Chris Archer has had an up-and-down tenure with the Pittsburgh Pirates since being acquired in a blockbuster trade midway through the 2018 season. His best start of the year, however, came against the Nationals on April 13.

Archer held Washington one run on four hits over seven innings, handing the game over to the Pirates’ bullpen with a 2-1 lead. Reliever Richard Rodriguez retired the first two batters he faced in the eighth before Adam Eaton came to the plate.

That’s when the pendulum swung, as Eaton left the yard only for Kendrick to do so a few minutes later. Sean Doolittle closed the door in the top of the ninth and the Nationals moved to 7-6 on the year.

May 9 – Kendrick drives in four against the Dodgers

Patrick Corbin may have been the story in this one by blanking the Los Angeles Dodgers over seven strong frames, but it was also one of Kendrick’s best games of the year.

His big hit didn’t come late, however. Kendrick took Rich Hill deep for a three-run homer in the top of the first to set the tone early. He then hit an RBI single with two runners on in the eighth before the Nationals eventually won 6-0.

June 9 – Kendrick hits the first of four straight homers

It was a 1-1 game when Kendrick came to the plate in the top of the eighth against the San Diego Padres on June 9. So naturally he saw a curveball heading for the center of the plate and pulled it into the left field seats for a go-ahead home run.

What followed was absolute madness. Trea Tuner homered. Then Eaton did. Then Anthony Rendon. It was the second time the Nationals went back-to-back-to-back-to-back in team history and more than enough to give Washington the win.

NLDS Game 5 – The greatest moment in Nationals history, for a few weeks

“Do you believe it!?”

That was the radio call Dave Jageler made when Kendrick hit a go-ahead grand slam in the 10th inning. It was the moment that delivered the Nationals’ first postseason series winning, putting to bed a history of disappointment for the franchise.

It was the single-most important hit any Nationals player ever had. That is, until a certain World Series game a few weeks later…

NLCS Game 3 – Kendrick hits three doubles en route to NLCS MVP honors

There was no way a list like this could be put together without a nod toward Kendrick’s NLCS performance. He reached base seven times in the series, driving in four runs and scoring another four of his own. But by far his best game came in Game 3.

The Nationals returned to D.C. with a 2-0 lead over the St. Louis Cardinals and treated their fans to a blowout 8-1 win. Kendrick smacked three doubles, including a two-run, opposite-field gap plugger off Jack Flaherty in the bottom of the third that gave Washington a 4-0 lead.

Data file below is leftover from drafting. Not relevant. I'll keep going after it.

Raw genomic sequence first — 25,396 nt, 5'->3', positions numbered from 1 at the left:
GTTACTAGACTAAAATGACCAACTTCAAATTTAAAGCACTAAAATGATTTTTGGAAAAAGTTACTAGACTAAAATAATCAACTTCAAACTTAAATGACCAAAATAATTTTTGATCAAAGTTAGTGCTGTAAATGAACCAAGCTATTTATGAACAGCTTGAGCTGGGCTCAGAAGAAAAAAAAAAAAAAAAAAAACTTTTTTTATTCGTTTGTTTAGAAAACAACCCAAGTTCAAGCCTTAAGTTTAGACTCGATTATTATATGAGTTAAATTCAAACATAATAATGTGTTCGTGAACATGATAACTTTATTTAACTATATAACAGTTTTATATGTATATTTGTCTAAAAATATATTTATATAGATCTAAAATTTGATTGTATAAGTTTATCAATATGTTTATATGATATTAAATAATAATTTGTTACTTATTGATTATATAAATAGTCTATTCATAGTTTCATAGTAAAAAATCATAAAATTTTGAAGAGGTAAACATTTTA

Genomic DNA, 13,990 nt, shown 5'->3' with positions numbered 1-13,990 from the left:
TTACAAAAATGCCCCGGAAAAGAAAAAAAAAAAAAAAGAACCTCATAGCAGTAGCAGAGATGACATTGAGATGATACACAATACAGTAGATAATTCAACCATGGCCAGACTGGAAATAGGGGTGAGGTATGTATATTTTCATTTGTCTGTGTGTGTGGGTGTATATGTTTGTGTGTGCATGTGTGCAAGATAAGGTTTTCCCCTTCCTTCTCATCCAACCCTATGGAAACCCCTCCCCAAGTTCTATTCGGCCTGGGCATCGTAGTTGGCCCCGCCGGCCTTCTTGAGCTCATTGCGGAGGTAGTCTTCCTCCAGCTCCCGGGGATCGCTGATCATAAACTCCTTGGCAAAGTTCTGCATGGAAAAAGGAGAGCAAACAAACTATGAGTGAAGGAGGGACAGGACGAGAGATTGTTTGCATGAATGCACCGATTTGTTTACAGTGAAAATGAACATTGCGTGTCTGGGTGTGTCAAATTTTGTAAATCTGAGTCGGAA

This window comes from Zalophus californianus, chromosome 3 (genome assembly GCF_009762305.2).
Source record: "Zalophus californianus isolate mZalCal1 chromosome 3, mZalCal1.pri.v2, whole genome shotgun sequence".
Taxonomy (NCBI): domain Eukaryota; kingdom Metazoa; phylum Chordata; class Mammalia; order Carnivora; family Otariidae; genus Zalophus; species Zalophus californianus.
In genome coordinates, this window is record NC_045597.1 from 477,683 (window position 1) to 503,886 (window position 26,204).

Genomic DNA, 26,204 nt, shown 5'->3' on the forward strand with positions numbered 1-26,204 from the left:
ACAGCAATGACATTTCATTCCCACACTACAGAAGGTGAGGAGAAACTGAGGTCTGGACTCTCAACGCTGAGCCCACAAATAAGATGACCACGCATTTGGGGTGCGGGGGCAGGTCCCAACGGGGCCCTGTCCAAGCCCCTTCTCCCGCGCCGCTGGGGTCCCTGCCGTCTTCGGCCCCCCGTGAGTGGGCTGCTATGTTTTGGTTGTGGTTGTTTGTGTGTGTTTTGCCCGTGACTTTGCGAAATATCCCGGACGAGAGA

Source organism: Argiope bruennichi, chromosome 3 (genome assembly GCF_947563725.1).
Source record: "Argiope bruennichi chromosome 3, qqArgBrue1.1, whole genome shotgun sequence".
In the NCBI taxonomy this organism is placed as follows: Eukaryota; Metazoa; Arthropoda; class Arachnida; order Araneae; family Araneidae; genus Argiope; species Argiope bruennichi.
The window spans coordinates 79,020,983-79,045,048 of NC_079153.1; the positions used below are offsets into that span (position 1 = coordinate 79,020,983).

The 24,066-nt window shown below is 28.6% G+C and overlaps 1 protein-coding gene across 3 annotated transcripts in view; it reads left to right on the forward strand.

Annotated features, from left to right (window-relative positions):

World Series Game 7 – You know the one

When that ball clanked off the foul pole down the right field line, it changed the lives of D.C. sports fans forever. The magical run had one last bit of magic left, and of course it came courtesy of the man who gave the fan base real hope in the first place.

Kendrick is back for another run in 2020. The Nationals? They’re hoping his magic hasn’t run out just yet.

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How Ed Reed pulled off one of the best plays that Bill Belichick has ever seen

How Ed Reed pulled off one of the best plays that Bill Belichick has ever seen

Bill Belichick has seen a lot of football. A lot.

The New England Patriots head coach certainly knows what he's talking about and he didn't hold back when talking about Baltimore Ravens legend Ed Reed.

On a segment for NFL 100, Reed and Belichick recalled one of the former safety's interception against Manning, a play that Belichick called "one of the greatest plays I've ever seen."

Just listen to how giddy Belichick got talking about the play. 

Reed said he purposefully misplayed a certain coverage so that when Manning watched the film to prepare for the next game, Reed could fake him out the next time.

Manning became an all-time great because of his cerebral approach to football, so it's no hyperbole to say more men have walked on the moon than have outsmarted Peyton Manning on the gridiron. Reed is one of the few players to do so and became a Hall of Famer for playing that way his whole career.

Reed knew the entire time where the ball was going and made Manning look foolish for making that throw.

That's the stuff of legends.